NARI Introduces Chris Spear as its New Lobbyist

The National Association of the Remodeling Industry (NARI) is pleased to announce its new lobbyist, Chris Spear, of Nelson Mullins Riley Scarborough LLP, based in Washington, D.C., as of May 2013. Spear is taking the place of NARI’s former lobbyist, Tom Sullivan, as he transitions into his new job as general counsel of the Bipartisan Policy Center in Washington, D.C.

Spear brings a 20-year track record in government relations, working domestically and internationally in the legislative and regulatory arenas. He started his career on Capitol Hill as professional staff in the U.S. Senate, responsible for the Subcommittee on Employment and Workplace Safety, a role that included jurisdiction issues such as workplace education, training, safety, wages, hour laws and flexibility.

Spear put his experience from the subcommittee to good use, moving to the Department of Labor, as Assistant Secretary of Labor for Policy.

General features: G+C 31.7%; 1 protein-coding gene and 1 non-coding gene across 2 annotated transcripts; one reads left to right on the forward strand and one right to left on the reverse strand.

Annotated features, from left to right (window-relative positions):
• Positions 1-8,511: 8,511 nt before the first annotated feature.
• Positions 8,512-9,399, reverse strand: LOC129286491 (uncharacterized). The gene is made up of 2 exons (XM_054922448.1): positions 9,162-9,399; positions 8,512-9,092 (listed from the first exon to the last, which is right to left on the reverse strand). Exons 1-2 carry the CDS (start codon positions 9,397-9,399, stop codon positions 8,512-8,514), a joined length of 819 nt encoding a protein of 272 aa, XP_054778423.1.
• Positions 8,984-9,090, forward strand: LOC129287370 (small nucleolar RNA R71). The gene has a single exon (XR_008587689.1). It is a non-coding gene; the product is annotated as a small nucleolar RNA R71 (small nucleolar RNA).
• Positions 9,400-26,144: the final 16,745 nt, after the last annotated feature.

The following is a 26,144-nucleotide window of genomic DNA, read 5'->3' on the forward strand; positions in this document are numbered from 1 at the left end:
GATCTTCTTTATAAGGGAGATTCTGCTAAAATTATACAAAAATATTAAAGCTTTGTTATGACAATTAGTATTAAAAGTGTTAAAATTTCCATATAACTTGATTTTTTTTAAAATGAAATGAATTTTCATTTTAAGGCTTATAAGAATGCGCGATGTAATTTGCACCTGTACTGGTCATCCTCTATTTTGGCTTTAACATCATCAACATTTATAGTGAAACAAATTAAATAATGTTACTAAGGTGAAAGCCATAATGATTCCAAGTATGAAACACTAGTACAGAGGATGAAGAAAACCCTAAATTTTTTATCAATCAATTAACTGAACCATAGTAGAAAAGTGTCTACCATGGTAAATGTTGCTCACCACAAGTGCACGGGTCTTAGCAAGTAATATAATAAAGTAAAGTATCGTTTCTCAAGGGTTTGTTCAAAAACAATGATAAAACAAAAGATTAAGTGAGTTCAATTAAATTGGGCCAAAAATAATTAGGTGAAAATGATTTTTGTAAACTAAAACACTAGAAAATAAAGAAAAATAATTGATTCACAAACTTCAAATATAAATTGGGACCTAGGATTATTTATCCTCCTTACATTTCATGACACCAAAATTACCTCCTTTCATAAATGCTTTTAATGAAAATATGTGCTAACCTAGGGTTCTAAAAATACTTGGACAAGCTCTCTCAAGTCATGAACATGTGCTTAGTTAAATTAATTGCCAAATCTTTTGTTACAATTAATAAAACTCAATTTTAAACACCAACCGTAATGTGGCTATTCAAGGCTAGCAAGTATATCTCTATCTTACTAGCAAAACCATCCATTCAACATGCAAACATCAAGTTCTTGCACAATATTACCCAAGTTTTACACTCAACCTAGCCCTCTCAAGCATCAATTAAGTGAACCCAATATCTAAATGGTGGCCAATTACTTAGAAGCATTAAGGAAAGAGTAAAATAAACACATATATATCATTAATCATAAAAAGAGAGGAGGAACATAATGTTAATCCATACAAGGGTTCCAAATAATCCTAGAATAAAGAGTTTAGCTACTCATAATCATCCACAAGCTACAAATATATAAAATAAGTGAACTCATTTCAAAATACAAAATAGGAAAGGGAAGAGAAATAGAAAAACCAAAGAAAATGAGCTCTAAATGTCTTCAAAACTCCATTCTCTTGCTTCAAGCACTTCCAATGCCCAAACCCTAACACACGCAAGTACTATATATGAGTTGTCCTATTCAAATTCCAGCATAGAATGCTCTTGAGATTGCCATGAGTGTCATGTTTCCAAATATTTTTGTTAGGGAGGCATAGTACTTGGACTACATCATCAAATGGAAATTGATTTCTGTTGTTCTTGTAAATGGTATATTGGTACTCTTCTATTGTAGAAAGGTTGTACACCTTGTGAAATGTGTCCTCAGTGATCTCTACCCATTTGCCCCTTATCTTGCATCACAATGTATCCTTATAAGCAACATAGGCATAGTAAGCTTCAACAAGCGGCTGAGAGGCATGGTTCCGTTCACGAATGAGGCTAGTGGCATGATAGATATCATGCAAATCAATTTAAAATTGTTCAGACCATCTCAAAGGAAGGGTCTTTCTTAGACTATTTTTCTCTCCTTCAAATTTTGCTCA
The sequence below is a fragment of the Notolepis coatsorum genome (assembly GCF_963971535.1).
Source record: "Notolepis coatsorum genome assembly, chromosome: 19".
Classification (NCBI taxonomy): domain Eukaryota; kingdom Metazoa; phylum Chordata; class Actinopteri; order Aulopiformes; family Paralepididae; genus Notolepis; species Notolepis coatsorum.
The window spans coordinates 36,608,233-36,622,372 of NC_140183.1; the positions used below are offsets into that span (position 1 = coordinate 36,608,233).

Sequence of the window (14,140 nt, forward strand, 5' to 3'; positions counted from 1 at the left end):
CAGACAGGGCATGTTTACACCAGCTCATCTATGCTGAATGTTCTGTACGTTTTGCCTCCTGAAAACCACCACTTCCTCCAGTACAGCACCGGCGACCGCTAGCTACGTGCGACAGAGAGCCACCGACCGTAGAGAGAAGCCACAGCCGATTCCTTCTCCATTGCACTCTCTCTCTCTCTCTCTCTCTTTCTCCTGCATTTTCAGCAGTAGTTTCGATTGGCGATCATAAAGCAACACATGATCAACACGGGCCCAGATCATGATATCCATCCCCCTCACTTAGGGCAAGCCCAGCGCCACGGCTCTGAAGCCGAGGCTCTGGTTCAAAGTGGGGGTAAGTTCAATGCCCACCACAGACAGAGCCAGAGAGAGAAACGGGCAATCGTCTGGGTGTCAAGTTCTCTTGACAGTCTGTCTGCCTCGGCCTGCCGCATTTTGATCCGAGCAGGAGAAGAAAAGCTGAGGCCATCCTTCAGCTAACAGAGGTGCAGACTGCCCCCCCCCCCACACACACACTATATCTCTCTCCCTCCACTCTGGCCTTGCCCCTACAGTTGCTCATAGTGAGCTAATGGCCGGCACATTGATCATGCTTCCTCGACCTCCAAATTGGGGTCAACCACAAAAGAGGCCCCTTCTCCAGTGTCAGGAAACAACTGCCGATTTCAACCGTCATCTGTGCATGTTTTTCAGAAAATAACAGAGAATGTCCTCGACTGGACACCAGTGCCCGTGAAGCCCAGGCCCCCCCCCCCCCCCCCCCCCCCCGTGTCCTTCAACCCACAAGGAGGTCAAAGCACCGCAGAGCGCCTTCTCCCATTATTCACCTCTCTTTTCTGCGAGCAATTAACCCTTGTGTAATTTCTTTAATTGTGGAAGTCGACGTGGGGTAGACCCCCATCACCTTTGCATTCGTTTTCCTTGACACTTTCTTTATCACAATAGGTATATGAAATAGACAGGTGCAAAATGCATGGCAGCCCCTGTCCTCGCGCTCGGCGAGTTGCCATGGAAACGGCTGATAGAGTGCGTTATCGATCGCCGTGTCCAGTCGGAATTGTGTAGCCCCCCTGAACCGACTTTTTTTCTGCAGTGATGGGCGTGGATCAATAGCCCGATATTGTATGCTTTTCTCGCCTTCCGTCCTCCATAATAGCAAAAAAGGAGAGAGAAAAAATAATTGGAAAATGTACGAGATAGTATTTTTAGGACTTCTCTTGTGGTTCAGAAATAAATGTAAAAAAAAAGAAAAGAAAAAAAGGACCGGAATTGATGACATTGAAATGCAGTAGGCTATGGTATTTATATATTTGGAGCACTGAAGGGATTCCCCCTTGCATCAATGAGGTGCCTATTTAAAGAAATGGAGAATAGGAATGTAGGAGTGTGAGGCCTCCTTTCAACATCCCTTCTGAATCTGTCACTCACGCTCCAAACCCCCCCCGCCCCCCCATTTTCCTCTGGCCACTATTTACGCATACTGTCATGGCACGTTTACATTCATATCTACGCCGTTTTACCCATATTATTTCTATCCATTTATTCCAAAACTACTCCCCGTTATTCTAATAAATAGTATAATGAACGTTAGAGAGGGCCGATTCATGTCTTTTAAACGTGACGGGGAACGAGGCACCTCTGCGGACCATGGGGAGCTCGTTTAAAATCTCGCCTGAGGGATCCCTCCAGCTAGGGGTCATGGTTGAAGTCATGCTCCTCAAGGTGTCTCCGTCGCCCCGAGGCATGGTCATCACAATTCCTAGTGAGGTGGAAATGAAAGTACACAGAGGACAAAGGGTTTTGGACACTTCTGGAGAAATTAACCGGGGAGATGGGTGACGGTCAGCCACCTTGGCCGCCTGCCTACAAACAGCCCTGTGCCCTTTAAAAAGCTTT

“I oversaw regulatory agencies such as the Wage & Hour Division of OSHA, learning the [process of] how rules promulgate under these agencies—insight beneficial to conveying NARI’s messages to these agencies,” Spear says.

Most recently, Spear spent time working as Vice President of Emerging Markets for Honeywell Process Solutions based in the U.K.

“If there was one mandate we should have, it would require everyone [legislators] to spend time in the private sector and learn what it takes to manage a business and make your numbers each month,” Spear says.

Spears’ broad-based professional experience will be an asset to the broad nature of NARI’s key legislative issues.

Spear will be starting his tenure with NARI working on legislative actions to add the opt-out provision back into the EPA’s Lead Renovation, Repair and Painting Rule.

“When regulatory agencies move in a concerning direction—as the EPA has—it creates uncertainty among the affected populations,” he says. “This uncertainty is not good for those being regulated, and NARI members need clarity in order to follow the rule as intended.” He hopes reinstating the opt-out will give the industry clarity needed for widespread compliance.